Nobody knows fringe area grizzly count
Neither Wyoming nor federal officials know how many grizzlies live in the fringe habitat outside the DMA. Although one study says 23 percent of bears’ occupied habitat is outside the DMA, retiring federal grizzly coordinator Chris Servheen disputes the calculation. Regardless, there’s no way those areas could also account for as much as 23 percent of the population, he said.
From 1986 to 2015, 24 females with cubs have been seen in the fringe areas — most of them in the last decade, Wyoming Game and Fish Chief Game Warden Brian Nesvik said. Most of those were within 4 miles of the DMA boundary but they weren’t just passing through. Occupied habitat is “places where denning occurs on an annual basis,” he said. “It does mean there’s an established population there. The data we collected isn’t complete enough to be able to use it for a separate population estimate.”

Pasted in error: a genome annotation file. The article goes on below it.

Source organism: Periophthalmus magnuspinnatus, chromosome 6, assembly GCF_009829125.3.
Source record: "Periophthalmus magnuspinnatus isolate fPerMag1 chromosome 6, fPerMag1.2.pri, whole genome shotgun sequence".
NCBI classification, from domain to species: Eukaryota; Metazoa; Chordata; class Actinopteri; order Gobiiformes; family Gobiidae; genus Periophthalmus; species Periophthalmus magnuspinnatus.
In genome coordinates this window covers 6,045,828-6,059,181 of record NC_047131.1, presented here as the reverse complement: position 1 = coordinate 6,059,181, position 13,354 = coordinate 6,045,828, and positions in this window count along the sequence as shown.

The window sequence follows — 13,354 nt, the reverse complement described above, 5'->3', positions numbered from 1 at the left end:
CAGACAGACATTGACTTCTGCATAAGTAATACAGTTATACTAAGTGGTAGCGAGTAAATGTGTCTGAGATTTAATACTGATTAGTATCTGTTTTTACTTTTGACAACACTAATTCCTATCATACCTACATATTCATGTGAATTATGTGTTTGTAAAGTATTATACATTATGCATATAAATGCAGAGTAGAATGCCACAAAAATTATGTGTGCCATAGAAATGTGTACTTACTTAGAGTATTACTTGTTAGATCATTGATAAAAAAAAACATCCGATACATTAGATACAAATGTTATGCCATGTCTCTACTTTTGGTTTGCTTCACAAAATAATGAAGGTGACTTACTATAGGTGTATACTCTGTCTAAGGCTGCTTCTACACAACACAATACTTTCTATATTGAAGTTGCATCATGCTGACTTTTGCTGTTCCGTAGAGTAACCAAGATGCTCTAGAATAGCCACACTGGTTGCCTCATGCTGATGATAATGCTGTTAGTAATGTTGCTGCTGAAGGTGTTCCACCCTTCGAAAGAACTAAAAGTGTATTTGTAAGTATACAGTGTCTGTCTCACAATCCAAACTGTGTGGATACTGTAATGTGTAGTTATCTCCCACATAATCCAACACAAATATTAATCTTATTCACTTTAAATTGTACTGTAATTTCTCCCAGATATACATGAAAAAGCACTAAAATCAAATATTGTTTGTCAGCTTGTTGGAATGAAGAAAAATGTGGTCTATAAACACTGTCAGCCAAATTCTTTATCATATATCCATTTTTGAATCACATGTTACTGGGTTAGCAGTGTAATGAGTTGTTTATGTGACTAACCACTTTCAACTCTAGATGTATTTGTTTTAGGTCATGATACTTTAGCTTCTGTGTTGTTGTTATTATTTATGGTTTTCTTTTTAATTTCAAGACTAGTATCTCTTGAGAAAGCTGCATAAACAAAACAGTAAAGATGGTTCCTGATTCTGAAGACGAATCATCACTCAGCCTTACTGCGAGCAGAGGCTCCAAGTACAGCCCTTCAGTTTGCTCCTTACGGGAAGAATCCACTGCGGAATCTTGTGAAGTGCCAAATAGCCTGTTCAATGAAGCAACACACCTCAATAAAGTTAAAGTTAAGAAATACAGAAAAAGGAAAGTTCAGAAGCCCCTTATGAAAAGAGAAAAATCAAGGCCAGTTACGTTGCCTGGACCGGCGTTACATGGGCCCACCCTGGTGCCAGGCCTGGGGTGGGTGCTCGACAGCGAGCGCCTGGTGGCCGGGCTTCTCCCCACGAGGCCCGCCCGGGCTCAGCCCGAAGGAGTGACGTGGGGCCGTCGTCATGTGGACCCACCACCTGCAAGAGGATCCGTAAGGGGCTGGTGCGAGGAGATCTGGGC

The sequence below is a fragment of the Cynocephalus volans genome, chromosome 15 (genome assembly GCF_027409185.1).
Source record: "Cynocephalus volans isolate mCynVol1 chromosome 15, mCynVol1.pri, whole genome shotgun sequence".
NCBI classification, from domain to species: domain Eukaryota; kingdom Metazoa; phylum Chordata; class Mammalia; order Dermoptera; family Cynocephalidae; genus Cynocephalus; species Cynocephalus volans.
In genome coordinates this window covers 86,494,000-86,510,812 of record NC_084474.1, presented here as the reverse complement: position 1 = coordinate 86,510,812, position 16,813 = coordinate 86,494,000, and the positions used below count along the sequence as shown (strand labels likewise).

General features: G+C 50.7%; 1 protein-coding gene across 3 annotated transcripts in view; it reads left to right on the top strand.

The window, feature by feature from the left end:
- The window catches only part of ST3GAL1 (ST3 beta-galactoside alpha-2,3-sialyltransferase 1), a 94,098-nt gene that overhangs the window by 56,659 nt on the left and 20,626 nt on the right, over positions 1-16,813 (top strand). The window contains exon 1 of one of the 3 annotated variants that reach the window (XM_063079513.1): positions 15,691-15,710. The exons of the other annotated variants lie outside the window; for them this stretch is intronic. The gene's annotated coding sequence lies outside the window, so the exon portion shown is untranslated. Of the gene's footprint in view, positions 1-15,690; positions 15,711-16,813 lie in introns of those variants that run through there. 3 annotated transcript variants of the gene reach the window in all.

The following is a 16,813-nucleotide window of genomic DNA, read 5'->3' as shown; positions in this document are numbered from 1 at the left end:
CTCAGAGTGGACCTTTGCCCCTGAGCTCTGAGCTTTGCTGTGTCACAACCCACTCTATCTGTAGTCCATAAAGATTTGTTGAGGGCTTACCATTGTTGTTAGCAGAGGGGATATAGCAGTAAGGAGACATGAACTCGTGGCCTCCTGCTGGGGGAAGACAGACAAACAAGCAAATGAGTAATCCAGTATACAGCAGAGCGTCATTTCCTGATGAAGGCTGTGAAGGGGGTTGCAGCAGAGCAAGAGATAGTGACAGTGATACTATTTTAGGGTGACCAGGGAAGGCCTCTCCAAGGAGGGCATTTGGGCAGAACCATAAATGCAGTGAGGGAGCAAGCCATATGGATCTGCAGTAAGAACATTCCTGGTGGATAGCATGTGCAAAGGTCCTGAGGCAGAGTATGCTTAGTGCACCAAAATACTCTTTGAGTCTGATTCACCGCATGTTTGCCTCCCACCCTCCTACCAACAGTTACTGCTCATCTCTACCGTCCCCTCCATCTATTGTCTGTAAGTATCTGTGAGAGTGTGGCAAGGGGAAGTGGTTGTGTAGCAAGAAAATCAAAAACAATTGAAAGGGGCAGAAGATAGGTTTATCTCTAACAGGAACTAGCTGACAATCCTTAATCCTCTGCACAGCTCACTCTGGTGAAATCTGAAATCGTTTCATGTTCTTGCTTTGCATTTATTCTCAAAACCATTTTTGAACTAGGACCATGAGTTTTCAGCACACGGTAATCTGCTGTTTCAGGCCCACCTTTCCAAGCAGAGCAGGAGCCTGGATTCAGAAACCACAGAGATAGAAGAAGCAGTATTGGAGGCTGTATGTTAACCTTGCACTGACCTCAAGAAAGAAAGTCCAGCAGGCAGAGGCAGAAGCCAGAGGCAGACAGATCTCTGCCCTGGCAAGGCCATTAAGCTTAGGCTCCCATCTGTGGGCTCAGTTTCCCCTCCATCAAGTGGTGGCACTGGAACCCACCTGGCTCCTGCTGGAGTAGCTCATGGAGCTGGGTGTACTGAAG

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Fringe grizzly bears aren’t necessary to the ecosystem population, the two wildlife agencies agree. There is enough “suitable habitat” inside the DMA.
“We think the suitable habitat is sufficient to support a healthy grizzly population,” Servheen said. “We’re going to always to have bears outside it.”
When Servheen’s federal agency defined “suitable habitat,” that designation required biological suitability and also “social tolerance” by people, according to the framework of pending management plans. “We had to draw a line,” Servheen said.
That line excludes places that grizzly bears have now colonized — like the northern part of the Wyoming Range — and has sparked reaction. “We consider this… ’socially unacceptable’ designation as a sign that Wyoming intends to remove these bears, most likely through the mechanism of trophy hunting,” Wyoming Wildlife Advocates wrote to the Wyoming Game and Fish Department.